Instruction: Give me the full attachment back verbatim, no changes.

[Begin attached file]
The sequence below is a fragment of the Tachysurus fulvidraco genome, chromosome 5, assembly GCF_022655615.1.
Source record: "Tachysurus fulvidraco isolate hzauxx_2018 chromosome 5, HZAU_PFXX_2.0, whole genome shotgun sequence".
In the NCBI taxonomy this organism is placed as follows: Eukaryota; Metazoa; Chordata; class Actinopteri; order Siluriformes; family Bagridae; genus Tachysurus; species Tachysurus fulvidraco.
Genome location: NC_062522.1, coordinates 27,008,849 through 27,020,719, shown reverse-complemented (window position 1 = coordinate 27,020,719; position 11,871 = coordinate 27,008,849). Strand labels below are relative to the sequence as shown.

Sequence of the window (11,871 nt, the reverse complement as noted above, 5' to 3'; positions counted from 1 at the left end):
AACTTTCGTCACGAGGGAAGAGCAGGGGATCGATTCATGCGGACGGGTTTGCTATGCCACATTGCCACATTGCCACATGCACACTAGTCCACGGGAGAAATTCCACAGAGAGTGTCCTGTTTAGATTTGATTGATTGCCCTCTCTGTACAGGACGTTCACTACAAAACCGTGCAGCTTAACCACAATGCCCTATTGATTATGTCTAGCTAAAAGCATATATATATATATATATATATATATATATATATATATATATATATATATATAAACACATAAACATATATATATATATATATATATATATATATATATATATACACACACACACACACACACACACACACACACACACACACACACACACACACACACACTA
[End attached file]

The sequence below is a fragment of the Tachysurus fulvidraco genome, chromosome 5, assembly GCF_022655615.1.
Source record: "Tachysurus fulvidraco isolate hzauxx_2018 chromosome 5, HZAU_PFXX_2.0, whole genome shotgun sequence".
In the NCBI taxonomy this organism is placed as follows: Eukaryota; Metazoa; Chordata; class Actinopteri; order Siluriformes; family Bagridae; genus Tachysurus; species Tachysurus fulvidraco.
Genome location: NC_062522.1, coordinates 27,008,849 through 27,020,719, shown reverse-complemented (window position 1 = coordinate 27,020,719; position 11,871 = coordinate 27,008,849). Strand labels below are relative to the sequence as shown.

Sequence of the window (11,871 nt, the reverse complement as noted above, 5' to 3'; positions counted from 1 at the left end):
AACTTTCGTCACGAGGGAAGAGCAGGGGATCGATTCATGCGGACGGGTTTGCTATGCCACATTGCCACATTGCCACATGCACACTAGTCCACGGGAGAAATTCCACAGAGAGTGTCCTGTTTAGATTTGATTGATTGCCCTCTCTGTACAGGACGTTCACTACAAAACCGTGCAGCTTAACCACAATGCCCTATTGATTATGTCTAGCTAAAAGCATATATATATATATATATATATATATATATATATATATATATATATATATATAAACACATAAACATATATATATATATATATATATATATATATATATATATACACACACACACACACACACACACACACACACACACACACACACACACACACACACACTA